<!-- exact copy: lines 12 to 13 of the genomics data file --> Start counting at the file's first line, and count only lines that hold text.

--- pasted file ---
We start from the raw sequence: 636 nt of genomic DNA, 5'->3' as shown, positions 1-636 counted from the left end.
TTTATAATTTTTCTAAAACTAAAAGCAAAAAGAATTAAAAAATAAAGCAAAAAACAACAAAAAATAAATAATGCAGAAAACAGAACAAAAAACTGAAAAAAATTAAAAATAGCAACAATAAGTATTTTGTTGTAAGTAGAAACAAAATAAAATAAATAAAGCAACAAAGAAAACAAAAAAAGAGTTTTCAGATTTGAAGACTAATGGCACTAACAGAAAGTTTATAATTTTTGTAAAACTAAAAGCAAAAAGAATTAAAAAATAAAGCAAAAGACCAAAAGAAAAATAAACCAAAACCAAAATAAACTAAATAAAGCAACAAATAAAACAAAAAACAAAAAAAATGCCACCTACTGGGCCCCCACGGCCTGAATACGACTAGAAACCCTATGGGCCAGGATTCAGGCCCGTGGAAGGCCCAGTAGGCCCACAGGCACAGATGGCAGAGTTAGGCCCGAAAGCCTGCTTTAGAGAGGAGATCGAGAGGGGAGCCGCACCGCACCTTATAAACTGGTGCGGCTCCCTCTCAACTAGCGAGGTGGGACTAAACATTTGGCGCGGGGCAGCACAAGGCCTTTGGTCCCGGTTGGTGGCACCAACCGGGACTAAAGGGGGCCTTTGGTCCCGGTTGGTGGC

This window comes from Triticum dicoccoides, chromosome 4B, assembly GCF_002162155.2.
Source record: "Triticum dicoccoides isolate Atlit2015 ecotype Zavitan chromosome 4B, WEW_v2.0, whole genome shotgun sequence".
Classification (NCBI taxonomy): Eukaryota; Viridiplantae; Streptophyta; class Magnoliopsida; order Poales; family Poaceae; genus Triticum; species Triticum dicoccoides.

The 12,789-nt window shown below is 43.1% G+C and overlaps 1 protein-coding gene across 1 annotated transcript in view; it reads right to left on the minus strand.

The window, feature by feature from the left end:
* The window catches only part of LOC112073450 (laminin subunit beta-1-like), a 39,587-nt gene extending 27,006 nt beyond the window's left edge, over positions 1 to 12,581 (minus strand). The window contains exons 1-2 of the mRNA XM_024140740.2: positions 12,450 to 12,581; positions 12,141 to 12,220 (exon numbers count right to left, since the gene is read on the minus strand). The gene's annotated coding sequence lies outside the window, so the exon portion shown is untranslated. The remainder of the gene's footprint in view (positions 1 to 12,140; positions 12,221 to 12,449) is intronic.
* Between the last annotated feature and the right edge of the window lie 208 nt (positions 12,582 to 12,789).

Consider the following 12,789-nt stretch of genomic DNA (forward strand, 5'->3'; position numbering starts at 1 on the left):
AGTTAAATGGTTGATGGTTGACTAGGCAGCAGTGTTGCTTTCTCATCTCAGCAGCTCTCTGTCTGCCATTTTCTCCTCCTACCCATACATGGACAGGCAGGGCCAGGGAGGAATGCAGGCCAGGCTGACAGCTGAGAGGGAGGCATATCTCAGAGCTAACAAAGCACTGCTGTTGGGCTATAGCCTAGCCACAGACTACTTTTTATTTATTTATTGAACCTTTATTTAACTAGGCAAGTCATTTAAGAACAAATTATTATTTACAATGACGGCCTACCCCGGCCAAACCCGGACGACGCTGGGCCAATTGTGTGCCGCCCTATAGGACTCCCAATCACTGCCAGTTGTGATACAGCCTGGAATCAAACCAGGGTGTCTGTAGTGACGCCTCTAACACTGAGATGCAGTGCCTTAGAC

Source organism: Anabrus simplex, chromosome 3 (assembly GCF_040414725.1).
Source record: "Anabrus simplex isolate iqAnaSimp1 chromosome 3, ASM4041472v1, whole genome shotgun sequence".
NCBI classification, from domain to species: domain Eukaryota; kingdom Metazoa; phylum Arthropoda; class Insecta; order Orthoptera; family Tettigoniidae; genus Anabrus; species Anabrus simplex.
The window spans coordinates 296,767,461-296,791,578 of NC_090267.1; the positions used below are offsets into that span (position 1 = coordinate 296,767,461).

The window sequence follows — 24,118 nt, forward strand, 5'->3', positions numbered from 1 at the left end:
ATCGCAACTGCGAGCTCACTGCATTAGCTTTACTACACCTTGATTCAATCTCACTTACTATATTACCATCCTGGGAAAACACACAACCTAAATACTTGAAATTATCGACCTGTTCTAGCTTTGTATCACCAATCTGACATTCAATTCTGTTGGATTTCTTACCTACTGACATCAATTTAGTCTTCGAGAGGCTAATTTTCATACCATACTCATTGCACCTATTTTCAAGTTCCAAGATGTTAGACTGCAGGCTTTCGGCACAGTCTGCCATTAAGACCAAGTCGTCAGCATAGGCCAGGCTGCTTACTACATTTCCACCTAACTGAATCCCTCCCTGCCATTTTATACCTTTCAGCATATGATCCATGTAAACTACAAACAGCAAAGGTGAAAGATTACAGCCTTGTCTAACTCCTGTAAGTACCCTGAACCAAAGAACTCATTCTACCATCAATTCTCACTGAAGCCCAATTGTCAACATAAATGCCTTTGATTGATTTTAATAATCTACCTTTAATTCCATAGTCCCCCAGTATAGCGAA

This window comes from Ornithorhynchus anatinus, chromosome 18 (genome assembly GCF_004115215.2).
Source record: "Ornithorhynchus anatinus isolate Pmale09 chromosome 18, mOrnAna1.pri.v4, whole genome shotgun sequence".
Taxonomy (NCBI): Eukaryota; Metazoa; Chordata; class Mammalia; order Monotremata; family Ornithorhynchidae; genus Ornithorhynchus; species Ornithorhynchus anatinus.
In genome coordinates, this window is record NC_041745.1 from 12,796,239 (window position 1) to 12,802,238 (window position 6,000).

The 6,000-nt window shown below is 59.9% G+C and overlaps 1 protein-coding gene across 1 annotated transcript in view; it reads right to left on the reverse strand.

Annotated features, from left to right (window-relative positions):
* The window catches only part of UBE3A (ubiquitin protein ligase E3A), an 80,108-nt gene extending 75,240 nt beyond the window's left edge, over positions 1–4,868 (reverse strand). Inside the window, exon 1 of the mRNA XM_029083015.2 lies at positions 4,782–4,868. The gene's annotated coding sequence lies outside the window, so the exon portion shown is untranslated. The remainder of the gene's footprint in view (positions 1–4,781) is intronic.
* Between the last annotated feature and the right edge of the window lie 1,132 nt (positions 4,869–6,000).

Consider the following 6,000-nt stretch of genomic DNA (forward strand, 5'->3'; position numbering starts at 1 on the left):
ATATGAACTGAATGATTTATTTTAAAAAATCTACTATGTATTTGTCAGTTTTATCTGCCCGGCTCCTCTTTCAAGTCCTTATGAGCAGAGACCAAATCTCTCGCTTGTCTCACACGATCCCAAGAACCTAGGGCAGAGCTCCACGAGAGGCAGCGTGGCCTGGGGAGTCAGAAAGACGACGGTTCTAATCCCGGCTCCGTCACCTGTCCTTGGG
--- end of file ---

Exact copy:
Source organism: Anabrus simplex, chromosome 3 (assembly GCF_040414725.1).
Source record: "Anabrus simplex isolate iqAnaSimp1 chromosome 3, ASM4041472v1, whole genome shotgun sequence".